A West African beaded hat, tribal tassels from Rajasthan, a ram skull from Santa Fe and Haitian voodoo dolls (said to bring good luck)—Stephanie von Watzdorf’s Manhattan studio, an artful mélange of her travels and inspirations, is as eclectic as the clothes she designs. It’s the kind of glamorous mix easily envied but impossible to teach—though, as the daughter of an art dealer-cum-private-banker and ballerina (her grandfather was the legendary Ballet Russes choreographer, Léonide Massine), it all came rather naturally.




“You had Stravinsky, Miró, Picasso, Bakst, Matisse…” she rattles off the names of great 20-century artists (most of whom were family friends) as casually as if they were a list of groceries. Cultural sophistication is in her DNA and, paired with a longstanding love for travel, it marks the blueprint for her artsy-bohemian ready-to-wear label, Figue.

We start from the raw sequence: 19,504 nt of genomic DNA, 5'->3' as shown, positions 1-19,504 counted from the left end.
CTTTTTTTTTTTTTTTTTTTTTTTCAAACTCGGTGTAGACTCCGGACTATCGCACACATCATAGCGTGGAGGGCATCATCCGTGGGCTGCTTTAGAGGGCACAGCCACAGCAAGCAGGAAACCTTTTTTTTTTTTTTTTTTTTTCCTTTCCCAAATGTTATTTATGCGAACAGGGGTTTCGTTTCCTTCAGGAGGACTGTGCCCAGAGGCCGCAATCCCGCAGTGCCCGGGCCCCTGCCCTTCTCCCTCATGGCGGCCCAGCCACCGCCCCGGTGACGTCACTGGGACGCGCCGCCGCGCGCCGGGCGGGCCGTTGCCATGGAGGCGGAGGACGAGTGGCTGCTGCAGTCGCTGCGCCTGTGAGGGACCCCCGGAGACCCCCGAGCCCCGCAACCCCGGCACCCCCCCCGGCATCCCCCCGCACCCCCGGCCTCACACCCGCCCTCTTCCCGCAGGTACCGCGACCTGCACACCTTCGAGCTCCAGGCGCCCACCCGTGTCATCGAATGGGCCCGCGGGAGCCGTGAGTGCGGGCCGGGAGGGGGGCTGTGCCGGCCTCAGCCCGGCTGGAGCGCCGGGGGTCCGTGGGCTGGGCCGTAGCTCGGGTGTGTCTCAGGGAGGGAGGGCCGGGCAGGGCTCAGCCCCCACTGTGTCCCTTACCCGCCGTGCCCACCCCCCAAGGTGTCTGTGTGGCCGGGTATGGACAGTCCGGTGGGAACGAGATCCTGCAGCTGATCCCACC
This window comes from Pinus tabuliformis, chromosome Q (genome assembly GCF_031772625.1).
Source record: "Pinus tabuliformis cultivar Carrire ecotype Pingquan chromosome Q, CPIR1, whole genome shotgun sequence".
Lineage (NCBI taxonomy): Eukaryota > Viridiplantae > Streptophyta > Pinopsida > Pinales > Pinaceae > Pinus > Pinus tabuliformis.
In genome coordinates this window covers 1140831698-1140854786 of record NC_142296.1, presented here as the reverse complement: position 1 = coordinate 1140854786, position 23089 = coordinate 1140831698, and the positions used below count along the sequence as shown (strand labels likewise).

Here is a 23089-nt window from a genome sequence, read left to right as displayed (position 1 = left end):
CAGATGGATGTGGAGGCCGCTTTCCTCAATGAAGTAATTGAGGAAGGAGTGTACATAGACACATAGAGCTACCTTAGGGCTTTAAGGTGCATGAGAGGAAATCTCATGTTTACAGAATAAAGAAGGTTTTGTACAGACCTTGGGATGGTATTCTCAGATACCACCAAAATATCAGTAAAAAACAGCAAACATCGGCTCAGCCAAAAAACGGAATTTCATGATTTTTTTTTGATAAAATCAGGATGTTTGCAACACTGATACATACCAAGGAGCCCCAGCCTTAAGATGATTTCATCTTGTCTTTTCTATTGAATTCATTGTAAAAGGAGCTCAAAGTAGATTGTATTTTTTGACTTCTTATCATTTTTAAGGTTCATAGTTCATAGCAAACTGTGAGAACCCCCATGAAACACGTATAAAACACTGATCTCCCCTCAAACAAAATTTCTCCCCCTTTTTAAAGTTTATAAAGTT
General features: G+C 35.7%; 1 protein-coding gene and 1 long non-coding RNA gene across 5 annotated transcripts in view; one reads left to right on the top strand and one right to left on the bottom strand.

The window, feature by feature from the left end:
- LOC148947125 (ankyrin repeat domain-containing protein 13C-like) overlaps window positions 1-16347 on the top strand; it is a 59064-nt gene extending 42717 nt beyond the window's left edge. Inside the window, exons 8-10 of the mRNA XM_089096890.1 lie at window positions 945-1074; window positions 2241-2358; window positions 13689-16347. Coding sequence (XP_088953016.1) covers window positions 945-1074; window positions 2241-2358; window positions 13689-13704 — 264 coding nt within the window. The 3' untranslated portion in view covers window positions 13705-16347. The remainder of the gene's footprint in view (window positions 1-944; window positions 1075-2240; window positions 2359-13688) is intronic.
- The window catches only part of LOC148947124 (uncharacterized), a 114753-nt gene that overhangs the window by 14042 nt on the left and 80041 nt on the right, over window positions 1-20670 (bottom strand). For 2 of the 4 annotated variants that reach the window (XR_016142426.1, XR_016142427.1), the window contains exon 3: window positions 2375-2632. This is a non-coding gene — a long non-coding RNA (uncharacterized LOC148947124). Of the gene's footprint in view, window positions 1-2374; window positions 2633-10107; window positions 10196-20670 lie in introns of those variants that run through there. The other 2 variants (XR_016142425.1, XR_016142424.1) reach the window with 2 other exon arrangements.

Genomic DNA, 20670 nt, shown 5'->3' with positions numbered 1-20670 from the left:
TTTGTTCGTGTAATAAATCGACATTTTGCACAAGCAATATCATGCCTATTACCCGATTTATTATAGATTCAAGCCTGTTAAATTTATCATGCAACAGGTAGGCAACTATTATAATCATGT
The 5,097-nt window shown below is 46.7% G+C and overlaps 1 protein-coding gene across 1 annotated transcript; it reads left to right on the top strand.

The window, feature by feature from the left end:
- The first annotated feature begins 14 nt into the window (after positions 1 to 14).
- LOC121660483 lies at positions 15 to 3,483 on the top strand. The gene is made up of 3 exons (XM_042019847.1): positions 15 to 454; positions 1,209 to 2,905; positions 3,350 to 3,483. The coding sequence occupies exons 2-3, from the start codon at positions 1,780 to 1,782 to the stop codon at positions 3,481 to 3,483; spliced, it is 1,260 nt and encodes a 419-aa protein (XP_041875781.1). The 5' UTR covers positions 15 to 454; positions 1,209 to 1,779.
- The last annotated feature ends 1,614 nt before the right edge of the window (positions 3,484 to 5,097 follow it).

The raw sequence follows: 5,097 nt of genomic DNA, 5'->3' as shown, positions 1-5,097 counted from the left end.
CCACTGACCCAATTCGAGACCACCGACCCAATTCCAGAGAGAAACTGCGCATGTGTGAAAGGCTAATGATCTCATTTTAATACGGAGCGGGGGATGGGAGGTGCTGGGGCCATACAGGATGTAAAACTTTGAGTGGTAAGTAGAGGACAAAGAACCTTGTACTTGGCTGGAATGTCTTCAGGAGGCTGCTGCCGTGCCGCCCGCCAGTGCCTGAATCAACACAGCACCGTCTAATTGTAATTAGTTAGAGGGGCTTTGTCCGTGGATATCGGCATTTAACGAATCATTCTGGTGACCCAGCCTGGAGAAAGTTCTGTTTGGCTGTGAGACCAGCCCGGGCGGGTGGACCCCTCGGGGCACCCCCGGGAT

“Each piece takes you somewhere new,” von Watzdorf says of her wanderlust-inducing brand. Her latest venture, a super-luxe limited edition capsule of signature silhouettes made exclusively for Moda, puts an increased focus on helping women find something fabulous (yet also effortless) for holidays spent in warm weather.



“I wanted to bring together different cultures, artists and do something Ballet Russes-inspired,” she explains, referencing a caftan with Indian beadwork (each completed by no less than five men) in a folk pattern that feels distinctly Russian. Its appeal is as timeless as it is broad, the kind of piece that remains desirable for decades. Clearly, von Watzdorf does not concern herself with trends. “I’d rather create something really beautiful and capture that moment for the woman who feels good in it.” A glance at the new lineup of adorned caftans and separates proves there is plenty to choose from. But what about those times when one is not on vacation? Can caftans go beyond the beach?



“There’s always an elegant way to reinterpret something,” she says, offering up a list of her tried and tested winter layering tips. “I love it when I see a cool, hip girl wearing a caftan on the street—She gets it.”